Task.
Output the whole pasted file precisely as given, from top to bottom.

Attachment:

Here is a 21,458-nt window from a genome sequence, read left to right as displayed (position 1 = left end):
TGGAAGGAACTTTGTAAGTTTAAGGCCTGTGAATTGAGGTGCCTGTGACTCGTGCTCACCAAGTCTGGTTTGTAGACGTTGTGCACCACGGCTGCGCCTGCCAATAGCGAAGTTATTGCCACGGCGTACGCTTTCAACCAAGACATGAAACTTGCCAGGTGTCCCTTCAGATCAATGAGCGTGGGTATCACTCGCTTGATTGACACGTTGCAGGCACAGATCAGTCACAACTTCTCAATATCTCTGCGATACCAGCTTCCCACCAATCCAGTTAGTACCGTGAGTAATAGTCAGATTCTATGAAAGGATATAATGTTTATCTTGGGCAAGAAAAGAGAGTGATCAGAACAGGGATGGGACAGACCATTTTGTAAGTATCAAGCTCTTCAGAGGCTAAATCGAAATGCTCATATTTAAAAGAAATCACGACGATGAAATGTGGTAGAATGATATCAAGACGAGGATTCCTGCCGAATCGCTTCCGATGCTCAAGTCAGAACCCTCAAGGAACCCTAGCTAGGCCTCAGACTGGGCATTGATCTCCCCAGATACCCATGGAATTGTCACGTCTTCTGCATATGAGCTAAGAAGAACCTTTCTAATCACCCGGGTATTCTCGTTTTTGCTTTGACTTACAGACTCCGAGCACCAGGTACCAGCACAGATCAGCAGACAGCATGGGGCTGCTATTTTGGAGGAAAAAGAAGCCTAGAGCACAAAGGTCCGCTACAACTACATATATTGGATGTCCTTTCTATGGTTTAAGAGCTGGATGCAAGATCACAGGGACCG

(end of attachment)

Here is a 21,458-nt window from a genome sequence, read left to right as displayed (position 1 = left end):
TGGAAGGAACTTTGTAAGTTTAAGGCCTGTGAATTGAGGTGCCTGTGACTCGTGCTCACCAAGTCTGGTTTGTAGACGTTGTGCACCACGGCTGCGCCTGCCAATAGCGAAGTTATTGCCACGGCGTACGCTTTCAACCAAGACATGAAACTTGCCAGGTGTCCCTTCAGATCAATGAGCGTGGGTATCACTCGCTTGATTGACACGTTGCAGGCACAGATCAGTCACAACTTCTCAATATCTCTGCGATACCAGCTTCCCACCAATCCAGTTAGTACCGTGAGTAATAGTCAGATTCTATGAAAGGATATAATGTTTATCTTGGGCAAGAAAAGAGAGTGATCAGAACAGGGATGGGACAGACCATTTTGTAAGTATCAAGCTCTTCAGAGGCTAAATCGAAATGCTCATATTTAAAAGAAATCACGACGATGAAATGTGGTAGAATGATATCAAGACGAGGATTCCTGCCGAATCGCTTCCGATGCTCAAGTCAGAACCCTCAAGGAACCCTAGCTAGGCCTCAGACTGGGCATTGATCTCCCCAGATACCCATGGAATTGTCACGTCTTCTGCATATGAGCTAAGAAGAACCTTTCTAATCACCCGGGTATTCTCGTTTTTGCTTTGACTTACAGACTCCGAGCACCAGGTACCAGCACAGATCAGCAGACAGCATGGGGCTGCTATTTTGGAGGAAAAAGAAGCCTAGAGCACAAAGGTCCGCTACAACTACATATATTGGATGTCCTTTCTATGGTTTAAGAGCTGGATGCAAGATCACAGGGACCG